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Guest Divergent Phugoid

Pitch in GA while on final?

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I have been flying Fsim for some years now - mostly GA tricycle a/c - and have pretty much perfected my landings . However, I have lately been enoying the Airhead Super Decathlon and have had to completely change my landing "style" to take into account the fact that it is a taildragger and you must land with as little airspeed as possible to prevent bouncing .This has led me to think about my landing style in the GA tricycles - and although I am landing securely each time, I wonder if I am really doing it correctly. What degrees of pitch on final do people use - I guess it varies from a/c to a/c - but for example, do you come down the final glideslope with a couple of degreees up or down , level, etc -- how many degrees of upwards pitch would you expect to utilise while flaring?Thanks for any thoughts on this Barry

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I usually am not as conserned with pitch on approach as I am speed. I pitch to maintain a speed and power to control descent. If I get fast, I pull back. If I get slow, I pitch forward. If I get high, I power back. If I get low, I power forward. I know in the Piper Warriors, from my real world flight training, that I want 90 knots on downwind and that 2200 RPM usually gets me that. Abeam my touchdown point I want 90knots with one notch of flaps and a gradual decent, 1700-1800 RPM is the norm. On base it's 80 with the 2nd notch of flaps and still holding 1700-1800 RPM. On final it's 70 knots with the 3rd and final notch of flaps (unless there's a good crosswind then it stays at 2 notches) and still 1700-1800 RPM. Once the runway's made (you know you can glide to it), you cut the throttle idle. In the flare, it's mainly just trying to touch down on the runway as softly as possible, with as little speed as possible if it's a short runway. If it's a long runway and you know your turn off is way down the runway, you might as well land long so you aren't taxing down the runway forever like the AI does.Ultimately, you get a feel for the handling of every aircraft and learn it's numbers. ----------------------------------------------------------------John S. MorganReal World: KGEG, UND Aerospace Spokane Satillite, Private 130+ hrs.Virtual: MSFS 2004"There is a feeling about an airport that no other piece of ground can have. No matter what the name of the country on whose land it lies, an airport is a place you can see and touch that leads to a reality that can only be thought and felt." - The Bridge Across Forever: A Love Story by Richard Bach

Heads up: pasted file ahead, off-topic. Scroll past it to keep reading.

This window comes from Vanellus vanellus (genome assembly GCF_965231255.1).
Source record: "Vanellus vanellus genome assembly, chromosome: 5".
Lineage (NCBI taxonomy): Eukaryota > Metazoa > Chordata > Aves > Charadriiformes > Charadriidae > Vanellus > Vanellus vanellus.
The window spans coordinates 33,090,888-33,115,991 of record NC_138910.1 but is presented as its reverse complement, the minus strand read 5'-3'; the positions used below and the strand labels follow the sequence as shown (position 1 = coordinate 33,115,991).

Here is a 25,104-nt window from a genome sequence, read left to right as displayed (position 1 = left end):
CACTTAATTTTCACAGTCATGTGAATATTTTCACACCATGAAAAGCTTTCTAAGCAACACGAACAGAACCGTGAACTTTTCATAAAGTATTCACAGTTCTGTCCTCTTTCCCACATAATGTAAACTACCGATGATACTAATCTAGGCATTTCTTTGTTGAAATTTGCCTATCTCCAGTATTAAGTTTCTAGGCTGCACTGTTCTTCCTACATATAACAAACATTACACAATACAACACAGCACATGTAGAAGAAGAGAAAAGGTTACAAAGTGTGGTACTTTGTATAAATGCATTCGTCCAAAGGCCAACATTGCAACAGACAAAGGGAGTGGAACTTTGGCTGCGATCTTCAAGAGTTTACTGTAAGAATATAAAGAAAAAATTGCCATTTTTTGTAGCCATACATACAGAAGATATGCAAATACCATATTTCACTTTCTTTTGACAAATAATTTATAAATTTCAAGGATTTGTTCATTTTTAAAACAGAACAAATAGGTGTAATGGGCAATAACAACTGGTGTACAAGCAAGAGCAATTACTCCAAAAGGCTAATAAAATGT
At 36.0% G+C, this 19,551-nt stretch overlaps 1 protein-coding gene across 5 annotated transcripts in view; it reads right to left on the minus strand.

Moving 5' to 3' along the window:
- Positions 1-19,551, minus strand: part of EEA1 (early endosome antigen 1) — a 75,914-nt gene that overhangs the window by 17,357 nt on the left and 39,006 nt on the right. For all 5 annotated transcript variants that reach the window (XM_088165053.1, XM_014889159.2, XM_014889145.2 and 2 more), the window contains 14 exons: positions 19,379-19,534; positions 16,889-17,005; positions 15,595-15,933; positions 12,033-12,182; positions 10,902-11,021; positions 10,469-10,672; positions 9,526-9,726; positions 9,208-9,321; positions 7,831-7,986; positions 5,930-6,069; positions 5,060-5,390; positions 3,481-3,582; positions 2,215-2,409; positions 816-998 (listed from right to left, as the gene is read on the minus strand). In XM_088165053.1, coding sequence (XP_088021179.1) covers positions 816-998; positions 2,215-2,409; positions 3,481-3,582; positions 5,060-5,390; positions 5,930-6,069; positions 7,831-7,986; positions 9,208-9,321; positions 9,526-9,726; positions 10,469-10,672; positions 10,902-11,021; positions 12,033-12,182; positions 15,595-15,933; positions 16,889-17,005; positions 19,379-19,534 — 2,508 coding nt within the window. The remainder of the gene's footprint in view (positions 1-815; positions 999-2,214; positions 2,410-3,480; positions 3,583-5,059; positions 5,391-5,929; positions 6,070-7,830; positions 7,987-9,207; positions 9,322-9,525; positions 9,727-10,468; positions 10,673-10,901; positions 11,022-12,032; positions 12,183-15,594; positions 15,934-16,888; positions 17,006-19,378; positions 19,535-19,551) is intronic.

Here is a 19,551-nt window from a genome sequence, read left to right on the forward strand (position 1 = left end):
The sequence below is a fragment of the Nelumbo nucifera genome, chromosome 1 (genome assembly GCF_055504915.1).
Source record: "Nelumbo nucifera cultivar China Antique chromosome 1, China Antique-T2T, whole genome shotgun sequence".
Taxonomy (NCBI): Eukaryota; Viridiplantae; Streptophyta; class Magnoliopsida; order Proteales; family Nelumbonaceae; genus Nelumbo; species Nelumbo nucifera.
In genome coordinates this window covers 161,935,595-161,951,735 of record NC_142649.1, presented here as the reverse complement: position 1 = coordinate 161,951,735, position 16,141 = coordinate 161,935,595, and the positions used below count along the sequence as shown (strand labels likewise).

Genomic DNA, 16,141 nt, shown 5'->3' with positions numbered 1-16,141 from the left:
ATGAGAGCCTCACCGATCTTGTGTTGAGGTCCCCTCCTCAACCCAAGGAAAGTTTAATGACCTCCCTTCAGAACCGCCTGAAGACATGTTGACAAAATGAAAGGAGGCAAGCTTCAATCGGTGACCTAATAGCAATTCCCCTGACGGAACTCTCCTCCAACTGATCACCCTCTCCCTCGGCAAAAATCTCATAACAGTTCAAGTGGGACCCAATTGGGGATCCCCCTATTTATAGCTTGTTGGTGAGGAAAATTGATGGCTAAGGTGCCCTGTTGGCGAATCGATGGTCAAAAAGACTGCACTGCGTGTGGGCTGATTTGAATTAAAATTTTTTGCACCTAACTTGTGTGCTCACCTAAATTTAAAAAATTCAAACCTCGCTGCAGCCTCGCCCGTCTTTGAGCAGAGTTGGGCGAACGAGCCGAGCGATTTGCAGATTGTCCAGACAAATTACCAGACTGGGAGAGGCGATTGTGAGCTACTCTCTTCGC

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What I find hard about landing taildraggers in FS is the lack of true 3D. It's hard to judge how high you are and how much to pitch up when touching down. You need to really memorize what it looks like from the cockpit when you're on the ground. It also helps to look slightly to one side and downward (enough so it looks like you're level when in th 3-point attitude) when touching down, at least for me.I had pretty much mastered it with the RealAir Scout, then I got the Aerosoft Super Cub and find myself constantly pulling back too little causing me to bounce into the air again. With the Aerosoft Beaver on the other hand, I often flare too late causing me to hit the runway hard, probably because you sit much higher in a Beaver.